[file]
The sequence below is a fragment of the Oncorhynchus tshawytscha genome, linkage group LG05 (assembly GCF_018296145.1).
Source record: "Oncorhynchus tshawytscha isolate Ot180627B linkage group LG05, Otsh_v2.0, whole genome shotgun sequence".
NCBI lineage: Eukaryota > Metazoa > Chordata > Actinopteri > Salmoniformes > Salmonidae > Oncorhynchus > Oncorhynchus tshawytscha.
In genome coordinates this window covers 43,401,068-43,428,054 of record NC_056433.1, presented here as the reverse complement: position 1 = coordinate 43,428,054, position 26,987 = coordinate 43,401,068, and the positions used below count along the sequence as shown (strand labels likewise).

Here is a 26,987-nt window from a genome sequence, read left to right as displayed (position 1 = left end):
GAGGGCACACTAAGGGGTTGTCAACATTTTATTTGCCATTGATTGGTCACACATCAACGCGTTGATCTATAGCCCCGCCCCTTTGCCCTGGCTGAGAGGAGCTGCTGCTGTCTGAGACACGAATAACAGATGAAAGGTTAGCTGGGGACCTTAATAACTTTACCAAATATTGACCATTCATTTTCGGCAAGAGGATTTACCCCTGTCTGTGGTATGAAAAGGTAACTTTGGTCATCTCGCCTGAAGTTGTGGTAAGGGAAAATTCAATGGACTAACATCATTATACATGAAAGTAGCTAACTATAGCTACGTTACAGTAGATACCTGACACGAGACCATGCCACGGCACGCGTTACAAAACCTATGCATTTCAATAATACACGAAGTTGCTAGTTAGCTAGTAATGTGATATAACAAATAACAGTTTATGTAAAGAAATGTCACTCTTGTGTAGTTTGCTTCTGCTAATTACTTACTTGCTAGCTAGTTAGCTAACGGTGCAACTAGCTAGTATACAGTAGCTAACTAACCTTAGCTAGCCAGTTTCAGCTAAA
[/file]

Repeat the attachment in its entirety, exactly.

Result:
The sequence below is a fragment of the Oncorhynchus tshawytscha genome, linkage group LG05 (assembly GCF_018296145.1).
Source record: "Oncorhynchus tshawytscha isolate Ot180627B linkage group LG05, Otsh_v2.0, whole genome shotgun sequence".
NCBI lineage: Eukaryota > Metazoa > Chordata > Actinopteri > Salmoniformes > Salmonidae > Oncorhynchus > Oncorhynchus tshawytscha.
In genome coordinates this window covers 43,401,068-43,428,054 of record NC_056433.1, presented here as the reverse complement: position 1 = coordinate 43,428,054, position 26,987 = coordinate 43,401,068, and the positions used below count along the sequence as shown (strand labels likewise).

Here is a 26,987-nt window from a genome sequence, read left to right as displayed (position 1 = left end):
GAGGGCACACTAAGGGGTTGTCAACATTTTATTTGCCATTGATTGGTCACACATCAACGCGTTGATCTATAGCCCCGCCCCTTTGCCCTGGCTGAGAGGAGCTGCTGCTGTCTGAGACACGAATAACAGATGAAAGGTTAGCTGGGGACCTTAATAACTTTACCAAATATTGACCATTCATTTTCGGCAAGAGGATTTACCCCTGTCTGTGGTATGAAAAGGTAACTTTGGTCATCTCGCCTGAAGTTGTGGTAAGGGAAAATTCAATGGACTAACATCATTATACATGAAAGTAGCTAACTATAGCTACGTTACAGTAGATACCTGACACGAGACCATGCCACGGCACGCGTTACAAAACCTATGCATTTCAATAATACACGAAGTTGCTAGTTAGCTAGTAATGTGATATAACAAATAACAGTTTATGTAAAGAAATGTCACTCTTGTGTAGTTTGCTTCTGCTAATTACTTACTTGCTAGCTAGTTAGCTAACGGTGCAACTAGCTAGTATACAGTAGCTAACTAACCTTAGCTAGCCAGTTTCAGCTAAA